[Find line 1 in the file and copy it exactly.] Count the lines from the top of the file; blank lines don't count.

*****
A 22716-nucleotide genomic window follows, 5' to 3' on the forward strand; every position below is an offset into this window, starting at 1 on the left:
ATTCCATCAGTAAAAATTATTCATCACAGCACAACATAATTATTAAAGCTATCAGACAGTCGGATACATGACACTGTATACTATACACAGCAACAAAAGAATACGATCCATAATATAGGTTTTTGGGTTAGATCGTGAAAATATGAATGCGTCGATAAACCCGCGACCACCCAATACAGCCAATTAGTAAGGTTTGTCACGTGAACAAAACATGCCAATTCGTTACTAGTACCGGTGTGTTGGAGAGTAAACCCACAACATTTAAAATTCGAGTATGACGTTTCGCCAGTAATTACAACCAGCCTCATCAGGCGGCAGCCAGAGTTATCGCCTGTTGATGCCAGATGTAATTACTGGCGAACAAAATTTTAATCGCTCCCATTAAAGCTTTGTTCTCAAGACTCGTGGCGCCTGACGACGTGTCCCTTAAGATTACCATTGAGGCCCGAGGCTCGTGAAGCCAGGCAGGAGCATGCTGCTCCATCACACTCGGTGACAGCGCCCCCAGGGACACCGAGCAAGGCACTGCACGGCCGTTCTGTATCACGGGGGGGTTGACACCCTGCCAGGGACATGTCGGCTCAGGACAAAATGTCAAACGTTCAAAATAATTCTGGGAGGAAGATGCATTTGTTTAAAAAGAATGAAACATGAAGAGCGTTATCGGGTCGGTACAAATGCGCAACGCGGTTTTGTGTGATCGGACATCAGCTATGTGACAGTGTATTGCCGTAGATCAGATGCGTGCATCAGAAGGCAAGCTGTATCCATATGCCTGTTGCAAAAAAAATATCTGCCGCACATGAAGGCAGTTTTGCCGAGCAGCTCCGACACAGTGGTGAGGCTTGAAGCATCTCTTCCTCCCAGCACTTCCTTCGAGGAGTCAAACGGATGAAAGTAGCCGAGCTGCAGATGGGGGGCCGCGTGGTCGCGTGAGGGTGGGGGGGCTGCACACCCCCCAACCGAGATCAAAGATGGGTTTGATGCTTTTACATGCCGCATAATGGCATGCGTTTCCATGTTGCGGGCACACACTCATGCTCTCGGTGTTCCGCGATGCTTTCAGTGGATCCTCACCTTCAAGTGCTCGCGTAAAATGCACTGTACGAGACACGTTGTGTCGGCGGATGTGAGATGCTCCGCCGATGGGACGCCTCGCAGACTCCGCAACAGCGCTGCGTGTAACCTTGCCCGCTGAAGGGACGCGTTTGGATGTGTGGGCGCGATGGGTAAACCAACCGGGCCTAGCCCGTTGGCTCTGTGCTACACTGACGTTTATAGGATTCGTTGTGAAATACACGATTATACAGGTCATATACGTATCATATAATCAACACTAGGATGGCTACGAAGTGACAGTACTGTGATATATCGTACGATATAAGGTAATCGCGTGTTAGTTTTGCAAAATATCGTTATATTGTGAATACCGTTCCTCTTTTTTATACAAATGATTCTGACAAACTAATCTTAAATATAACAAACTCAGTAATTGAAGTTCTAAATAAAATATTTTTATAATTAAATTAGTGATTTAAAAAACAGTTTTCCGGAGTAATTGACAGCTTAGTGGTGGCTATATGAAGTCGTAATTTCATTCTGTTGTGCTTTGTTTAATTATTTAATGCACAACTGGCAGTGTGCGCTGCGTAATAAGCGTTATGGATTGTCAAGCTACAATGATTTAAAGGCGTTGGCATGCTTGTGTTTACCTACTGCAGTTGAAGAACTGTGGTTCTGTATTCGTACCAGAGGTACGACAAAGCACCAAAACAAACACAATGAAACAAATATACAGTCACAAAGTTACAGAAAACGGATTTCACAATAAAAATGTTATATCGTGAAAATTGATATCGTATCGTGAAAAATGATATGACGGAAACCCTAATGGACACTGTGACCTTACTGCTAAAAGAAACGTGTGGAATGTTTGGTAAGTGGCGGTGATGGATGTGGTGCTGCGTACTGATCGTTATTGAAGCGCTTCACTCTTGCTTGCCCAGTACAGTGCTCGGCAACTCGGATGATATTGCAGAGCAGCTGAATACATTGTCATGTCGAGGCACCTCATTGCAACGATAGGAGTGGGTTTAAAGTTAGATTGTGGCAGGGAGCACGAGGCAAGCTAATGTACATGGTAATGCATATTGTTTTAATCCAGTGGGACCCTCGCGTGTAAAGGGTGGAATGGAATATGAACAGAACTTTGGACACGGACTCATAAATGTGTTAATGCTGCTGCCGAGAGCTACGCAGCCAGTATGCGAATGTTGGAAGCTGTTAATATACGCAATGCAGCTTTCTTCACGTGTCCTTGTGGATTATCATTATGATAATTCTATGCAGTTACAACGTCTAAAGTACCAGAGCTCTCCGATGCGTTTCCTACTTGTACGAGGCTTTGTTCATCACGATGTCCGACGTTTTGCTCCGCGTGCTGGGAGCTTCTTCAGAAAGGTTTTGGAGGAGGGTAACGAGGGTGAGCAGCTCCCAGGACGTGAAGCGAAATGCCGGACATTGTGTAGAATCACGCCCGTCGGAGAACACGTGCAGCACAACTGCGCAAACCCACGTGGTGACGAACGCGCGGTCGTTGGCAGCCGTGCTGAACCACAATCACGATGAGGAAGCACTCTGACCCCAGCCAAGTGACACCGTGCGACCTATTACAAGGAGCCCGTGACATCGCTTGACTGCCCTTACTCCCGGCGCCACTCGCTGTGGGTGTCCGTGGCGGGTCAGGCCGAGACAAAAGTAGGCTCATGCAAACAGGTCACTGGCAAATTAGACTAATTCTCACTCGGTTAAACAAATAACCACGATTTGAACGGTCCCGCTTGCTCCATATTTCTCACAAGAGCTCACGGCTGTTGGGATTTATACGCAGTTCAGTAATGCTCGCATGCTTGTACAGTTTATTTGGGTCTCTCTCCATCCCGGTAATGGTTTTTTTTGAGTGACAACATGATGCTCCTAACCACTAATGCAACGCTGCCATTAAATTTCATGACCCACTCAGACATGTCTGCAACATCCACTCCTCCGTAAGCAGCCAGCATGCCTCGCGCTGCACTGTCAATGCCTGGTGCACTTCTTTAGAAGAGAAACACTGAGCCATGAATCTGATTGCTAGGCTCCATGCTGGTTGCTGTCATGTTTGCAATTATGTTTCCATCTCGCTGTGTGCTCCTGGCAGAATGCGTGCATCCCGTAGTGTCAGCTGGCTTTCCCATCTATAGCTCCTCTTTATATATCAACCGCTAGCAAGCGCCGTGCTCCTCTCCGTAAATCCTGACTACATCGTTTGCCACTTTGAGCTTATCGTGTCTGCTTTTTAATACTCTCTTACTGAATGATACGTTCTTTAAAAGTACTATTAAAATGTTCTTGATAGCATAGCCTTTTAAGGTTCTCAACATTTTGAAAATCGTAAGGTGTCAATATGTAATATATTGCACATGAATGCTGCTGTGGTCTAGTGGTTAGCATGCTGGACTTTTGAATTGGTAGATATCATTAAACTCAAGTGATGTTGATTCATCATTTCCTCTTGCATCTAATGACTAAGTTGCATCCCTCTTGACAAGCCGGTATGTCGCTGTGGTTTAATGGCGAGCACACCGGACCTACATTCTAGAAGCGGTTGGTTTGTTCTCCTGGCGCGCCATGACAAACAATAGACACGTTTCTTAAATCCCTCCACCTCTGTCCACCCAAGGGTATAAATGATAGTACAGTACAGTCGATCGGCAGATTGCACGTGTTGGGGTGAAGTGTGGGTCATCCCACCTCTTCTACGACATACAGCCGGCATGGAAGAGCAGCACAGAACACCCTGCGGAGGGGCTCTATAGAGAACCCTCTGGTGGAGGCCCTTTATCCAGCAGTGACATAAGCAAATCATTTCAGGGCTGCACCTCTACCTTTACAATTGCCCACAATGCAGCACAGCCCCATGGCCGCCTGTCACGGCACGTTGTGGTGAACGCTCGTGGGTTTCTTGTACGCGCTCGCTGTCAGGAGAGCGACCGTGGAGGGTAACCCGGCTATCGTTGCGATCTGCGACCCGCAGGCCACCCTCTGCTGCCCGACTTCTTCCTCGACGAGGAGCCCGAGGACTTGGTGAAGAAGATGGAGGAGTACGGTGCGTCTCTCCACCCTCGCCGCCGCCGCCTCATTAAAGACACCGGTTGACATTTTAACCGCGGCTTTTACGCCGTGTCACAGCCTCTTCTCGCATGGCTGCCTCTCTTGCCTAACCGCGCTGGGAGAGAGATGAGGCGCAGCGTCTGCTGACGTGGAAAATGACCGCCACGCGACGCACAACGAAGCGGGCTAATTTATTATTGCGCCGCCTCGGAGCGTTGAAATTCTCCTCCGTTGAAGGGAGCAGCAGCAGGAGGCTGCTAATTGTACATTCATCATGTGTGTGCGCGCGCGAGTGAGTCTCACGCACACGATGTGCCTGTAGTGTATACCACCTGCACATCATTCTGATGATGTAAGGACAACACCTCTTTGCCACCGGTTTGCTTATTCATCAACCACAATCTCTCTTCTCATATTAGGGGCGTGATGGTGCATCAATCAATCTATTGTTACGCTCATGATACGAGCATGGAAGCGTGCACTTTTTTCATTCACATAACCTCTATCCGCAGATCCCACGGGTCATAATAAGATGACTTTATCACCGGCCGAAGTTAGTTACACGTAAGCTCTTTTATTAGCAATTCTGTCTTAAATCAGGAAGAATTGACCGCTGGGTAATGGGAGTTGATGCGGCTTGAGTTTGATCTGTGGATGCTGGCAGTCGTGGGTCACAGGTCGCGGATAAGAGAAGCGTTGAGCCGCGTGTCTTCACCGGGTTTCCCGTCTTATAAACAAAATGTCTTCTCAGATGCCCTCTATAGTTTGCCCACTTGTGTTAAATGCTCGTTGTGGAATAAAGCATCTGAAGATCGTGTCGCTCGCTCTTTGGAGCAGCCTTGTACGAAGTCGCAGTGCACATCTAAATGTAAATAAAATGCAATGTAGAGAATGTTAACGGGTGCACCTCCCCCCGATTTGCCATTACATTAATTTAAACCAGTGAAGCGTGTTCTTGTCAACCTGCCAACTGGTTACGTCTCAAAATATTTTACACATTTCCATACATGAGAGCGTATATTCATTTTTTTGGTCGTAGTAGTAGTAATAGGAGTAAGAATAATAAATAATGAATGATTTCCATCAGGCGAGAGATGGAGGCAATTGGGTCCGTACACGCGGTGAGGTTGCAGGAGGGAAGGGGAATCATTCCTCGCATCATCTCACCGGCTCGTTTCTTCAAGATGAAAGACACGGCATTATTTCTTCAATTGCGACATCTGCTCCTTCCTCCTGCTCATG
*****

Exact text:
A 22716-nucleotide genomic window follows, 5' to 3' on the forward strand; every position below is an offset into this window, starting at 1 on the left: